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Assessing the Trump presidency and the way forward

Federiga Bindi / Nov 2020

Photo: Shutterstock

 

The tension across America is high, people are holding their breath waiting for November 3rd. Yet, the results may not be known for a while. Whatever the result, however, the next few months are likely to be difficult, not only because of COVID - now hitting almost 100,000 people a day - but because violence is widely anticipated, with shops covering their windows with large wood panels.

How is it possible that the eldest democracy in the world got to this point? To try to understand it, we will first briefly assess the Trump’s presidency and then analyse current events and possible scenarios.

In 1992, the Clinton campaign became famous for its: “It’s the economy, stupid”. Voting with a hand on the purse is indeed a characteristic of the American voters. During its first three years, the Trump presidency continued to enjoy the economic growth initiated with Barack Obama in 2010: the Washington Post analysed the economic trends of the two presidencies and the continuum is evident. The philosophy is also similar: raise the debt and get the economy going.

The first years of the Trump’s presidency were particularly favourable to white unskilled workers and to his peers, the super millionaires. The main losers – indebted and with a reduced buying power - were middle class workers.

Yet, until COVID struck, Trump had a good case in claiming the economy was rocking, also thanks to all-low interest rates. COVID shuffled the cards and changed the narrative: one American in four is today unable to pay his bills, a ratio that becomes one-in-two among poorer workers. Unemployment, in ever growing numbers, deprived people of their health coverage, at a time when it would be more necessary than ever.

Even economic growth came at great cost, for instance in environmental terms: from energy efficiency to water pollution, Trump repealed over 125 environmental safeguards enacted by the Obama presidency.

Trump’s major success is without doubt courts’ nominations: 300 federal judges, 60 in the Courts of Appeal circuits, and 3 Supreme Court Justices, a bounty that will shape the US for decades to come. Amy Barrett’s nomination was the icing on the cake for his supporters. In 2016, Joe Biden wanted to run exactly because he was aware of the slew of judicial nominations to come.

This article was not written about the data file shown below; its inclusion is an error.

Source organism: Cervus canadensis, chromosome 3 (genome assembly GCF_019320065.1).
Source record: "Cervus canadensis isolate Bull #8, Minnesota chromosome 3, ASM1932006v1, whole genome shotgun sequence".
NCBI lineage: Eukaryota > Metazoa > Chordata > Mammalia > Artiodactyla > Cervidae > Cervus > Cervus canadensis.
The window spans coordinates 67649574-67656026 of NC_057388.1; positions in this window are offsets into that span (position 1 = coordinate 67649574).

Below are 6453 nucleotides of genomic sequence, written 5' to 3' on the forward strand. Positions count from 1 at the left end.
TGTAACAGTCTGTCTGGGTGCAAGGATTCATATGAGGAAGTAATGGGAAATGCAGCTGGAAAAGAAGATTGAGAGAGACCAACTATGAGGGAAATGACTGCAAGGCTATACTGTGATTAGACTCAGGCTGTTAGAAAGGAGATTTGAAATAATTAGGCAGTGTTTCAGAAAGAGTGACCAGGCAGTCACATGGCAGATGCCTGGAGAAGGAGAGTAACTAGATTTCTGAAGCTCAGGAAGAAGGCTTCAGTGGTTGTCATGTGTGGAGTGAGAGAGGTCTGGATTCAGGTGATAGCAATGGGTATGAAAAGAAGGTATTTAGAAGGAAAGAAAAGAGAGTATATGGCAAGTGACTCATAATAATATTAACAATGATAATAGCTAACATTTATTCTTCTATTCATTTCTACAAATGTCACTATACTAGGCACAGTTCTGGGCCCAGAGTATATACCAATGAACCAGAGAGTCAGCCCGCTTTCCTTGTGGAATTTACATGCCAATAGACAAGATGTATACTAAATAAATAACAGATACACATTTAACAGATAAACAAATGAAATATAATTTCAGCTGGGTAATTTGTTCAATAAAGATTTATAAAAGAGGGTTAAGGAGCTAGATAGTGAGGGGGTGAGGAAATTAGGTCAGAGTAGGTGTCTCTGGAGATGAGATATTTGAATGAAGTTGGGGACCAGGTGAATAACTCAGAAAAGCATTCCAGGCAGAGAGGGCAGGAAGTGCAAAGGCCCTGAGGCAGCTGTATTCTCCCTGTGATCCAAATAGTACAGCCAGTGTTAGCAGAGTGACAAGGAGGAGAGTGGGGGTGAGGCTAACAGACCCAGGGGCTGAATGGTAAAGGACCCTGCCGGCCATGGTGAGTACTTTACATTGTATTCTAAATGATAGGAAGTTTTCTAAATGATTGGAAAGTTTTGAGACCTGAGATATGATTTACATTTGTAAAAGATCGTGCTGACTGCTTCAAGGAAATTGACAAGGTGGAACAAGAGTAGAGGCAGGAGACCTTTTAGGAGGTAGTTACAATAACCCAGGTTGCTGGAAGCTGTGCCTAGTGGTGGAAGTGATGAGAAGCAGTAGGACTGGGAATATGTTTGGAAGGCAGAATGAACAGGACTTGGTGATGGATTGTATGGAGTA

Other areas where Trump leaves a heavy legacy are foreign policy and domestic cohesion.

Should Biden win, foreign policy would be the easiest to fix. A former Vice President and Chair of the Senate Foreign Relations Committee, Biden enjoys personal ties with international leaders, and he would be quick to bring the US back into the realm of traditional alliances and multilateral fora. While initially Trump’s foreign policy was characterised by continuity, soon his schizophrenic action brought the US out of the Paris Agreements, the JCPOA, UNESCO, TPP, the UNCHR, and the WHO (the complete list is here), not to mention the 545 Latino children whose parents are nowhere to be found, the erratic relations with China and Russia, and even with NATO and the UN.

Despite this or, better, because of this, America’s traditional allies are eager to go back to business as usual. Europe was sadly unable to fill the vacuum left by the US. On the contrary, four more years of Trump, would irreparably damage global relations. In the vacuum, China and Russia would emerge as global leaders, with consequences hard to imagine.

The question of social cohesion is more complex and harder to solve, and only a person with Joe Biden’s humanity may have a chance at it. It is not by accident that Biden keeps repeating that he is the Democratic candidate, but that he will be the President of all Americans.